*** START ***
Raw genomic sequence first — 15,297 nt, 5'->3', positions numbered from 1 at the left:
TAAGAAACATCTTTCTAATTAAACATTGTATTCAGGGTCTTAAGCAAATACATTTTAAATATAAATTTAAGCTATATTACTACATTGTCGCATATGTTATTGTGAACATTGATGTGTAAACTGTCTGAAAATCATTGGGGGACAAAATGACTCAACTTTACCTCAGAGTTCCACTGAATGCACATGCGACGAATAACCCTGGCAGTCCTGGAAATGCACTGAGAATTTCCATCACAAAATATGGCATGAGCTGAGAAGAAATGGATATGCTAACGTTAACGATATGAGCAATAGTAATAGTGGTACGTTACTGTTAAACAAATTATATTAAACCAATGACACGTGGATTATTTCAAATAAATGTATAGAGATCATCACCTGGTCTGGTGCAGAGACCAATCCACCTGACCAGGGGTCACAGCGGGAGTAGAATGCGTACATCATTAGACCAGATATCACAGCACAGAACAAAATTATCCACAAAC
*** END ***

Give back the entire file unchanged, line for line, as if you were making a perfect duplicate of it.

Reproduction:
Raw genomic sequence first — 15,297 nt, 5'->3', positions numbered from 1 at the left:
TAAGAAACATCTTTCTAATTAAACATTGTATTCAGGGTCTTAAGCAAATACATTTTAAATATAAATTTAAGCTATATTACTACATTGTCGCATATGTTATTGTGAACATTGATGTGTAAACTGTCTGAAAATCATTGGGGGACAAAATGACTCAACTTTACCTCAGAGTTCCACTGAATGCACATGCGACGAATAACCCTGGCAGTCCTGGAAATGCACTGAGAATTTCCATCACAAAATATGGCATGAGCTGAGAAGAAATGGATATGCTAACGTTAACGATATGAGCAATAGTAATAGTGGTACGTTACTGTTAAACAAATTATATTAAACCAATGACACGTGGATTATTTCAAATAAATGTATAGAGATCATCACCTGGTCTGGTGCAGAGACCAATCCACCTGACCAGGGGTCACAGCGGGAGTAGAATGCGTACATCATTAGACCAGATATCACAGCACAGAACAAAATTATCCACAAAC